So many ratatouille recipes exists, and everyone claims to have the authentic one. So I am not going to do that. What I will do, is tell you which features a good ratatouille should have. To give it it's true French Mediterranean flavours and feel.
Estimated reading time: 4 minutes
The main ingredients
- aubergine (eggplant)
- courgette (zucchini)
- Red bell pepper
- basil (or other herbs to use as topping)
- quality olive oil
Important steps for the perfect ratatouille
- In my opinion a ratatouille should always be full of the original flavours of the vegetables. Meaning that you should *never add water (or any other liquid). Leave the vegetables on a very bare simmer during the cooking time, and let them release their own juices.
- Cut your vegetables in similar size cubes. It doesn't only look better but it helps the equal cooking process. Recently I see many Ratatouille dishes in beautiful layered slices. I am sure you have seen them. They look absolutely beautiful! I am not really sure how you can assure the cooking process while using slices in layers. As the tomato is supposed to become the juice/syrup of the Ratatouille. And even tough the vegetables keep their shape, they do have to be well cooked to be able to release their juices which add to the ultimate Ratatouille experience. So therefore I stick to classic way of serving 😉
- Secondly a ratatouille should never become mushy. The vegetables should be still recognizable in their nice cubes shapes. The reason why you unfortunately often see a 'mushy' one is because many people just turn the heat up and stir at the end, to reduce the liquid. If you want to keep your veggies intact. Than drain the vegetables, and reduce the liquid on high heat into a syrup. Pour the syrup back over the vegetables together with a good high quality olive oil. The high quality olive oil is of great importance, don't budget on this.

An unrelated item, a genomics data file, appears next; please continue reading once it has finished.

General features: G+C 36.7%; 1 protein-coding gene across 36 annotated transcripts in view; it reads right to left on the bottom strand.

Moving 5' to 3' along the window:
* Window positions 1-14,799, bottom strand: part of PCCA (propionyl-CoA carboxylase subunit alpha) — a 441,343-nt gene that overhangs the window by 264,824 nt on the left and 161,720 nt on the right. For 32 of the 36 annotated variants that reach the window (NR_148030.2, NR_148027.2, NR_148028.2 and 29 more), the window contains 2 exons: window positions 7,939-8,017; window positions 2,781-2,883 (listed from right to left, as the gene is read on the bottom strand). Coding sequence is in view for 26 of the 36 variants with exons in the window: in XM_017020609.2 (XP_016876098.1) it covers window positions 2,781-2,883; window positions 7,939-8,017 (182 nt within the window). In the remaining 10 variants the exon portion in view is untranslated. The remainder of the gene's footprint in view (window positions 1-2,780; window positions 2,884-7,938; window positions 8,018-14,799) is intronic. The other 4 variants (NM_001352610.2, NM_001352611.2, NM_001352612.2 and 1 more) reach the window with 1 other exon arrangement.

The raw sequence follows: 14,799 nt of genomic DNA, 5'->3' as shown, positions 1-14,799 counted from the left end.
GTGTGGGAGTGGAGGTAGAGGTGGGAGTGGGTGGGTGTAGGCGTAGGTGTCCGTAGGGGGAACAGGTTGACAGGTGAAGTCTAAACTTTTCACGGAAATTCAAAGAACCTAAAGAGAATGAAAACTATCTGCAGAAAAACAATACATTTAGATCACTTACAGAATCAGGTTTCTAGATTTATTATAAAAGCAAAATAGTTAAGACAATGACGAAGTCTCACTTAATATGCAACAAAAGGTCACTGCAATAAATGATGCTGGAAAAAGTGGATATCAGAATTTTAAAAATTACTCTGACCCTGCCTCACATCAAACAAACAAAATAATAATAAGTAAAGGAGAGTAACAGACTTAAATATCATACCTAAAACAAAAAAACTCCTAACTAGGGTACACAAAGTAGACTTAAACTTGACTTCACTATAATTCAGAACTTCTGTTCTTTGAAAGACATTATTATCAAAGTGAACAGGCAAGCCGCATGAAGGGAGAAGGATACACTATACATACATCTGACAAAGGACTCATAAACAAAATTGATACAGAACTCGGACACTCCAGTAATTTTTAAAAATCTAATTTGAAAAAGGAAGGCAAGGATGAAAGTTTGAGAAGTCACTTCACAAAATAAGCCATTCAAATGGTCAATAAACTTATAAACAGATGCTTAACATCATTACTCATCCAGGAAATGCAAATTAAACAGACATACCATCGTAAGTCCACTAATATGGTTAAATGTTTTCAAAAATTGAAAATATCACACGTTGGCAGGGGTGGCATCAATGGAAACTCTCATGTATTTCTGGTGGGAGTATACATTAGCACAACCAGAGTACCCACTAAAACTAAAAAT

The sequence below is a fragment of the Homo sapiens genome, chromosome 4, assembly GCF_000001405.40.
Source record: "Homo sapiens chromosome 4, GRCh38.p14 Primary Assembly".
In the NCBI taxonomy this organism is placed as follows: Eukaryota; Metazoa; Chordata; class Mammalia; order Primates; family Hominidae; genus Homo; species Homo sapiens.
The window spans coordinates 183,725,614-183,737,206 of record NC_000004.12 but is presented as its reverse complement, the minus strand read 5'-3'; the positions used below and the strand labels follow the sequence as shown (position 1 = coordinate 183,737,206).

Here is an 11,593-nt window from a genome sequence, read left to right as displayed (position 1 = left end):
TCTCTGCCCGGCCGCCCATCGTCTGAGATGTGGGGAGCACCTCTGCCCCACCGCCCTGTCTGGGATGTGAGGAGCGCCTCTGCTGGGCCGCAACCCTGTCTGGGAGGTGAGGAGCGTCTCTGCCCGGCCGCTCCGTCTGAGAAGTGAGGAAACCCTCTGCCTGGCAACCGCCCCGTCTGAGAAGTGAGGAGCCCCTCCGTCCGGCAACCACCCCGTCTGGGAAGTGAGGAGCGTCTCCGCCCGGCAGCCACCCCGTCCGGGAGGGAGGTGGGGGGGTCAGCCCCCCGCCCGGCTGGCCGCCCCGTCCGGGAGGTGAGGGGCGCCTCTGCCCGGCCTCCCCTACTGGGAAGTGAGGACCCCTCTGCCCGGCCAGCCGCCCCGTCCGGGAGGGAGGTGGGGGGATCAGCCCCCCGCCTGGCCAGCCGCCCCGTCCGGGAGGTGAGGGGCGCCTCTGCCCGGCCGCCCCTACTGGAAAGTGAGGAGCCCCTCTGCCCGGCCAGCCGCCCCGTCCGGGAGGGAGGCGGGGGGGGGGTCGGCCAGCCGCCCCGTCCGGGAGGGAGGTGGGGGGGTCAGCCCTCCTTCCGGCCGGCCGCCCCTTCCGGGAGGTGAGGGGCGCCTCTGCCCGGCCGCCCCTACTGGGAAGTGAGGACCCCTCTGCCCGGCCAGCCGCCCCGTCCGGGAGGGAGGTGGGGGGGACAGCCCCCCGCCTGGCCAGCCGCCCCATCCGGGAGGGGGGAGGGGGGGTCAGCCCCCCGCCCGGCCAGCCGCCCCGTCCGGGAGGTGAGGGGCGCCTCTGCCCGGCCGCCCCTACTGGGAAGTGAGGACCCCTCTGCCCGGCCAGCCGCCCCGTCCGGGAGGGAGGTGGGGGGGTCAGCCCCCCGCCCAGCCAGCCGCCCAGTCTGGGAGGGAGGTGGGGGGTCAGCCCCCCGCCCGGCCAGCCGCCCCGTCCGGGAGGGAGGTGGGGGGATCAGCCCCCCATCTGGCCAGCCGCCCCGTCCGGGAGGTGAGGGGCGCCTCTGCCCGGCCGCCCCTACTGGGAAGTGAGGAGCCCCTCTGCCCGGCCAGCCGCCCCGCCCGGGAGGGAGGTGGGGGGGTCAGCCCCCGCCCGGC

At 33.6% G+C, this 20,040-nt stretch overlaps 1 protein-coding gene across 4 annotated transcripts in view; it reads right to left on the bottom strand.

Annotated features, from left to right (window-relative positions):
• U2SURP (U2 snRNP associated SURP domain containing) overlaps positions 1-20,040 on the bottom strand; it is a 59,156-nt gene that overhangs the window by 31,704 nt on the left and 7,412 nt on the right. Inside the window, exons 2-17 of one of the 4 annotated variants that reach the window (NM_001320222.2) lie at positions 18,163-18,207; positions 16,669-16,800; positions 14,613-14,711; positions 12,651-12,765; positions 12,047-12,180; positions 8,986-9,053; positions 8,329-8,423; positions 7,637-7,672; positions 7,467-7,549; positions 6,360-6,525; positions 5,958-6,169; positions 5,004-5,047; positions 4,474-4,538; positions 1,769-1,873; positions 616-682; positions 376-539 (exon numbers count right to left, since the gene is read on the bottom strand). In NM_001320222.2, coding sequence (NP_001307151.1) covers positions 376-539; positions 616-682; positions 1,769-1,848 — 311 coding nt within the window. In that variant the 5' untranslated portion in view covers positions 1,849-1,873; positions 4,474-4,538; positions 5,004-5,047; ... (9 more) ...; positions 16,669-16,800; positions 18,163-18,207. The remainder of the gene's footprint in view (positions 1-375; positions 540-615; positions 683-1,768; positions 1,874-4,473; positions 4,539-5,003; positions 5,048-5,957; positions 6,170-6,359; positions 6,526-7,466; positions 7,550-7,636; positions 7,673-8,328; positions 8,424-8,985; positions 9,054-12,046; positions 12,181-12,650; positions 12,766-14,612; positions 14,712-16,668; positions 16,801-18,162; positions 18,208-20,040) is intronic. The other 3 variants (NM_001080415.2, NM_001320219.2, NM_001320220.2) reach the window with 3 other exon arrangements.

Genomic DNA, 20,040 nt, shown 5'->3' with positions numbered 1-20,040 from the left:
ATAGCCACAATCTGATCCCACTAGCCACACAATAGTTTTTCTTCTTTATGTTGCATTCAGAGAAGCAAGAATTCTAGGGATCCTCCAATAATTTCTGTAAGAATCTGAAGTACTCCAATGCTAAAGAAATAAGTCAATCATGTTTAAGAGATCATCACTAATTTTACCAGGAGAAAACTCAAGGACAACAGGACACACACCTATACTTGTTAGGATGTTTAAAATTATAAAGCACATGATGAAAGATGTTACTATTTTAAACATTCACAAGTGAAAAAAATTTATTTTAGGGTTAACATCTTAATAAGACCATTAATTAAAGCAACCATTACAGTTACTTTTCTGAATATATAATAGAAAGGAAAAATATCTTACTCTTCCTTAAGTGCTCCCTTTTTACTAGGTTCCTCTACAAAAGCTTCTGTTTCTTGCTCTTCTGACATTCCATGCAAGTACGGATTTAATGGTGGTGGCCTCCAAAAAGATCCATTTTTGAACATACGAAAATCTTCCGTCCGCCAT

- Simpleness is king while making the perfect Ratatouille. A little thyme, some parsley, bay leaf, and basil for topping does the trick. It doesn't need anything more. The pure vegetable flavours and good olive oil make these dish one of the most popular dishes, worldwide 😉
Personally I like this dish on it's own, as a main dish with a nice rustic home-made bread and some more good olive oil. But it is as well very suitable as an accompaniment to many other dishes. Add some steamed herby potatoes, pasta, or rice. Or enjoy it as a great tapas! The possibilities with this dish are endless. A true delish in so many ways.
What to drink with a ratatouille?
Ratatouille shouts for red. You will need a wine that has enough body to deal with the depth and herby flavours of the dish. An Italian Chianti or an Australian Shiraz would work. But if you want to keep things local, than stay within the area of origin of the dish, which in this case would be a Syrah from the Rhone valley. Santé!
Extra note on the wine; if you happen to have some good old full bodied red's lying in your cellar, like an old Bordeaux. Than you might want to consider opening one for a Ratatouille , or similar type of dish. Because with a plant based diet, these red's stay often untouched. But a good classic Ratatouille can definitely deal with a beauty from the cellar.
Are you as well a Mediterranean food lover, check out some of my other typical Mediterranean dishes;
- Delicious braised aubergine
- courgette & avocado salad
- The ultimate Mediterranean soup, ajo blanco!
- Mediterranean roasted veggies
Good luck, enjoy the process, and most importantly, … ENJOY eating! Please remember to send me some pictures on Instagram , by adding @haricoco1 to your post.
This Ratatouille recipe is part of my new series; 'Travels of taste'. We use our taste buds to travel the world and discover the use of our senses and imaginations to meet other cultures through food. So today we find ourselves around the Mediterranean. If you are ready to imagine yourself travelling around the Mediterranean while sensing its salty air & hot summers and tasting its incredible variety of fresh food. Check out my full Mediterranean 'travels of taste' post; >>> The Med; Olive oil, herbs & fresh produce.